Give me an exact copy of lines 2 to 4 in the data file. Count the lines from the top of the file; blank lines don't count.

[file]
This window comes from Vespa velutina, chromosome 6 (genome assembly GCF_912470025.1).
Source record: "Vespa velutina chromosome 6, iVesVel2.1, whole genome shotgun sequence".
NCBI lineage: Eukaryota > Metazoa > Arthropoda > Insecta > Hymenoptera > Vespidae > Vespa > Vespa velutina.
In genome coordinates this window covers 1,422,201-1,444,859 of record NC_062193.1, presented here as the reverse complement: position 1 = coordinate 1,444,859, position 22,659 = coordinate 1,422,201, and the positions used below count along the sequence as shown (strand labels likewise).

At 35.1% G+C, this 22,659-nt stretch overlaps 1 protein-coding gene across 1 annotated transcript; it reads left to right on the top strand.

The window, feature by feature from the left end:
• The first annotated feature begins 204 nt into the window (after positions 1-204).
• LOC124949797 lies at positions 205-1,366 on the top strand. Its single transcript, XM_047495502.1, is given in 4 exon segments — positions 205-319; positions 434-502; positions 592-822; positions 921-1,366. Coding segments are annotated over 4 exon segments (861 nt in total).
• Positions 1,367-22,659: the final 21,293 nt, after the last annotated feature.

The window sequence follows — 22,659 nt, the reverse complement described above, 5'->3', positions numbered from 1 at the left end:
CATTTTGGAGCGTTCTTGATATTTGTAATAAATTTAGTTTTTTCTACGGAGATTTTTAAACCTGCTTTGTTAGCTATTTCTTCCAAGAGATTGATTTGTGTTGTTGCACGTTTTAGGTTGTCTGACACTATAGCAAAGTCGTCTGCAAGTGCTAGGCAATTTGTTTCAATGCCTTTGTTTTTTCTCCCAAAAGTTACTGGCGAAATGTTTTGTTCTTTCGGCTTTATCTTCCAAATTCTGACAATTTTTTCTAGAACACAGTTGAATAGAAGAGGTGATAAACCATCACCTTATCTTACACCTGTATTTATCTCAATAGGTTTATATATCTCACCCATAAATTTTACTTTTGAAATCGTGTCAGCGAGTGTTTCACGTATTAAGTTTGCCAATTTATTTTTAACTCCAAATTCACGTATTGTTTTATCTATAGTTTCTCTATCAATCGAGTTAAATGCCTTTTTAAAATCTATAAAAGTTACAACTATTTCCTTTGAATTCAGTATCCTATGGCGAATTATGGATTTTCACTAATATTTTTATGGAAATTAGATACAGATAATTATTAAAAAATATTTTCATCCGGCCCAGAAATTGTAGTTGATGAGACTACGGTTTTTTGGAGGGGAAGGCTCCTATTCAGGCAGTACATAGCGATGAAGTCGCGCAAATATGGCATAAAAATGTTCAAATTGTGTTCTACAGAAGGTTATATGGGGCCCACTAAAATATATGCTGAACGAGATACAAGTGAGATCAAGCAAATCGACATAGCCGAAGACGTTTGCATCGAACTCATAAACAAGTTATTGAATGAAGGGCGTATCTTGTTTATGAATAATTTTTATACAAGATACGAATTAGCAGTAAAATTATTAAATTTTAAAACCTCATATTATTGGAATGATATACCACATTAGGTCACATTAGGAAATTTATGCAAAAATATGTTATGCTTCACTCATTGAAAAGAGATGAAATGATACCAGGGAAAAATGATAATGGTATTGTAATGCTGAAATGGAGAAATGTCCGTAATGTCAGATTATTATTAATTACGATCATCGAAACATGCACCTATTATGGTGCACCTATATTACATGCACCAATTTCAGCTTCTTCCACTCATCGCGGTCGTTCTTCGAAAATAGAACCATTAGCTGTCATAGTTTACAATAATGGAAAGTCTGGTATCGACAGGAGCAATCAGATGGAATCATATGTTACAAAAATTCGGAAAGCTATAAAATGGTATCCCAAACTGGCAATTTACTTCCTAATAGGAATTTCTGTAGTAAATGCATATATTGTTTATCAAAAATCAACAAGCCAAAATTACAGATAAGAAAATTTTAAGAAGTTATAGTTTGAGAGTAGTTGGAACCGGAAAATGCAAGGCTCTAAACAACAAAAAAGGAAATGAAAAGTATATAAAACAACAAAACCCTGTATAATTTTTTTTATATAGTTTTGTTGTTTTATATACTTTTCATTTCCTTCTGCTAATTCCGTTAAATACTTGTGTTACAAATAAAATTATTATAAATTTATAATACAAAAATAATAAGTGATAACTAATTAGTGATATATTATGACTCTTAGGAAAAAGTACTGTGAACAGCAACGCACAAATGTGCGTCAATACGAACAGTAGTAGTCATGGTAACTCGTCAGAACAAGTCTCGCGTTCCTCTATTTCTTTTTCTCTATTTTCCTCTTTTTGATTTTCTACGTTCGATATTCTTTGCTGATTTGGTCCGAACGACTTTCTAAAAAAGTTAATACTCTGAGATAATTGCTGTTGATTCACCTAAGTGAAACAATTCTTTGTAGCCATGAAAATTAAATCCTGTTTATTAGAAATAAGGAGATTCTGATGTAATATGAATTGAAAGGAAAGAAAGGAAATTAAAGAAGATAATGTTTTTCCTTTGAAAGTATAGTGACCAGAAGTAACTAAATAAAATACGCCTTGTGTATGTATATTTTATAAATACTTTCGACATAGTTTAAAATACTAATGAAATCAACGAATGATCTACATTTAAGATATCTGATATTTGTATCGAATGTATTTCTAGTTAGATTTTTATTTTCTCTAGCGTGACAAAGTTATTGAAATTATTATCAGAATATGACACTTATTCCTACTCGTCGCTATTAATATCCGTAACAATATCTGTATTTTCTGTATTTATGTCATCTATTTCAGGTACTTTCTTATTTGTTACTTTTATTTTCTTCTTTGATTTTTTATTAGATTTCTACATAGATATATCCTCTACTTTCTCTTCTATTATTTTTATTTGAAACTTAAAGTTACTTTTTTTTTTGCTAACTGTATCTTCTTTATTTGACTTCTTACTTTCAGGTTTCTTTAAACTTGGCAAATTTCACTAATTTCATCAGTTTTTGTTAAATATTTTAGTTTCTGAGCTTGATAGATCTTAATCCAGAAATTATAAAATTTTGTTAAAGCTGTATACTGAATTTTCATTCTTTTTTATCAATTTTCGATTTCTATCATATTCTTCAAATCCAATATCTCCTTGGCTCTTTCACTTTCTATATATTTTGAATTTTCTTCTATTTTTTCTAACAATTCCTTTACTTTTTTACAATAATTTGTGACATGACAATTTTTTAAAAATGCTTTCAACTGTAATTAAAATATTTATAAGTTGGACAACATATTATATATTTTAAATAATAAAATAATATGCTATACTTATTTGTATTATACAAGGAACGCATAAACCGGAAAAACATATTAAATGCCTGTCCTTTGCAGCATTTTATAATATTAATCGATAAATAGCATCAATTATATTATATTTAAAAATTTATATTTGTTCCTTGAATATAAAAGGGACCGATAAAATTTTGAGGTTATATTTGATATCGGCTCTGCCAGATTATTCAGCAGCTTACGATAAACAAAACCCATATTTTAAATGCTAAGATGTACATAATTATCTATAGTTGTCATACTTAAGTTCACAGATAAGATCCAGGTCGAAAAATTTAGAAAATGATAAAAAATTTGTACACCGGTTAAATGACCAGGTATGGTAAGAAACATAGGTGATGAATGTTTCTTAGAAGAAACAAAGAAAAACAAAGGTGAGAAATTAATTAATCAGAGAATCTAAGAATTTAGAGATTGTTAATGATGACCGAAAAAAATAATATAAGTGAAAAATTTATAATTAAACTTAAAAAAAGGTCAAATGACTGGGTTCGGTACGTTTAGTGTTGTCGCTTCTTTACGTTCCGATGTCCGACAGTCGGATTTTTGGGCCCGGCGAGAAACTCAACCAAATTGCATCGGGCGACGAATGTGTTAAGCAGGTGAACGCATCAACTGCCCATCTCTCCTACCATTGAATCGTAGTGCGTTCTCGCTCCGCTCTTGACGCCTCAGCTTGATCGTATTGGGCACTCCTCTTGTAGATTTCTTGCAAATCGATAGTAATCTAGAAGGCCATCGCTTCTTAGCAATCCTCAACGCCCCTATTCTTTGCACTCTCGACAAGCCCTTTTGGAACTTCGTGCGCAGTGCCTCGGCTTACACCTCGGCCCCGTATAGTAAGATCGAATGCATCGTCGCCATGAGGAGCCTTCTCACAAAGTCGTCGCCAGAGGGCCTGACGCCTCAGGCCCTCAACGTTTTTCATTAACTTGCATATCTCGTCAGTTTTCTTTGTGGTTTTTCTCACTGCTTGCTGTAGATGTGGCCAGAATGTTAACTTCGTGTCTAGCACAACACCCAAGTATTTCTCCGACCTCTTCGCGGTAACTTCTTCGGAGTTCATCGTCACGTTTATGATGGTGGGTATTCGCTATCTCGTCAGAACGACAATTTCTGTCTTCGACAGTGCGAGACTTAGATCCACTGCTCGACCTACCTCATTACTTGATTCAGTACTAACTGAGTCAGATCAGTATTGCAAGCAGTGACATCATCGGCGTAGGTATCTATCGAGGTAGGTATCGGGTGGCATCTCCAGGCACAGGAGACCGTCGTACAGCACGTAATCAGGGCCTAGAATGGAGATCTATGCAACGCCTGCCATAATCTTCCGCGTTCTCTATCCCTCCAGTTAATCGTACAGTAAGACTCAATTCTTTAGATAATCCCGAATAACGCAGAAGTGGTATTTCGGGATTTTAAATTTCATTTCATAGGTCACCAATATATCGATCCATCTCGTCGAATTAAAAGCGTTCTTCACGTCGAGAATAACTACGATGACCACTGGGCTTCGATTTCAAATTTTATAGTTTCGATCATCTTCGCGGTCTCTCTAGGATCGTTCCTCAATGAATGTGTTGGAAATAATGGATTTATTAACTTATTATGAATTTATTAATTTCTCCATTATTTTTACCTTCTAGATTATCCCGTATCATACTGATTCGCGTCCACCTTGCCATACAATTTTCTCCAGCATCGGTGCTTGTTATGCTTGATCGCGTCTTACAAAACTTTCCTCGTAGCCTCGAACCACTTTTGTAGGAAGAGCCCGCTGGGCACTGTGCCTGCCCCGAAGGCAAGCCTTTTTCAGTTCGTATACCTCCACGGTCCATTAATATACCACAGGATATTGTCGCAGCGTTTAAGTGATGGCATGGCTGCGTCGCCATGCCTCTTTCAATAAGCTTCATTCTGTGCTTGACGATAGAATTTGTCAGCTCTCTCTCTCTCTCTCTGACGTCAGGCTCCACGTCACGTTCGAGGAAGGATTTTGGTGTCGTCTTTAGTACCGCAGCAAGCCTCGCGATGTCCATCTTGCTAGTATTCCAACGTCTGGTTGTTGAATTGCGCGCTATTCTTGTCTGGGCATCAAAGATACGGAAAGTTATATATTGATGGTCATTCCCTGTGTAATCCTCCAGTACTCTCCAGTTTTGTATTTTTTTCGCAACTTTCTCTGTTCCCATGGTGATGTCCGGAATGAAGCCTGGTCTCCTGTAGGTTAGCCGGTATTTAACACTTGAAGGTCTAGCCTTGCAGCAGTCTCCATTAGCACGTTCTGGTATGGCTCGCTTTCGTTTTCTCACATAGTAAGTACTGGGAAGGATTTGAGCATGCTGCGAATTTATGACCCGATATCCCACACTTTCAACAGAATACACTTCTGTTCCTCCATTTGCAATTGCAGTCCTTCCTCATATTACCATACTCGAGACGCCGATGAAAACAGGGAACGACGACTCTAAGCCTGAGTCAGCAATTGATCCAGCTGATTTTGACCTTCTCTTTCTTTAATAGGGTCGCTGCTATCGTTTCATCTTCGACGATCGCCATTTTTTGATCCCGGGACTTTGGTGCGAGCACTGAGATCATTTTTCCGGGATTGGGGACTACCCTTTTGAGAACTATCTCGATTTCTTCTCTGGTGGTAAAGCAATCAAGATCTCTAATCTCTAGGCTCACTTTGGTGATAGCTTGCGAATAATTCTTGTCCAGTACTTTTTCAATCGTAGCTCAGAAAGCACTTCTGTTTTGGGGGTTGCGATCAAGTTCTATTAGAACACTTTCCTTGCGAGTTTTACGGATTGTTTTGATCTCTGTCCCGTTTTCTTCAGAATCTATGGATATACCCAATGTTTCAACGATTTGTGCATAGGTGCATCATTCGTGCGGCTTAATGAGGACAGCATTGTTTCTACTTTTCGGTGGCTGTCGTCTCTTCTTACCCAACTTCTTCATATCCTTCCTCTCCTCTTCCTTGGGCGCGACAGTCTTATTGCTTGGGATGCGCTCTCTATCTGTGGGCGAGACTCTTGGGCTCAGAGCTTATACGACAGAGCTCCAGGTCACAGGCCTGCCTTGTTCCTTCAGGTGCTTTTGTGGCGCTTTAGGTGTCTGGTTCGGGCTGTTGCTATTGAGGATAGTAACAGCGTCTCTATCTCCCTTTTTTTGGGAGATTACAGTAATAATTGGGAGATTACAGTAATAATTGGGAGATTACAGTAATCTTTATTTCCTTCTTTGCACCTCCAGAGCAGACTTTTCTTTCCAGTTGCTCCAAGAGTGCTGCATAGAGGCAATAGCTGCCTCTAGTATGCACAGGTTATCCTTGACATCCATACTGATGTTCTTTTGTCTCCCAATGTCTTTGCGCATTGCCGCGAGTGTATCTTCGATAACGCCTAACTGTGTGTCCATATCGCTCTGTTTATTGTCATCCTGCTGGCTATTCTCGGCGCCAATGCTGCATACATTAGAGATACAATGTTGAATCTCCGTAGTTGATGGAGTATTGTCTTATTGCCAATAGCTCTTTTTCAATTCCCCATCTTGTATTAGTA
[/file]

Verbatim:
Source record: "Vespa velutina chromosome 6, iVesVel2.1, whole genome shotgun sequence".
NCBI lineage: Eukaryota > Metazoa > Arthropoda > Insecta > Hymenoptera > Vespidae > Vespa > Vespa velutina.
In genome coordinates this window covers 1,422,201-1,444,859 of record NC_062193.1, presented here as the reverse complement: position 1 = coordinate 1,444,859, position 22,659 = coordinate 1,422,201, and the positions used below count along the sequence as shown (strand labels likewise).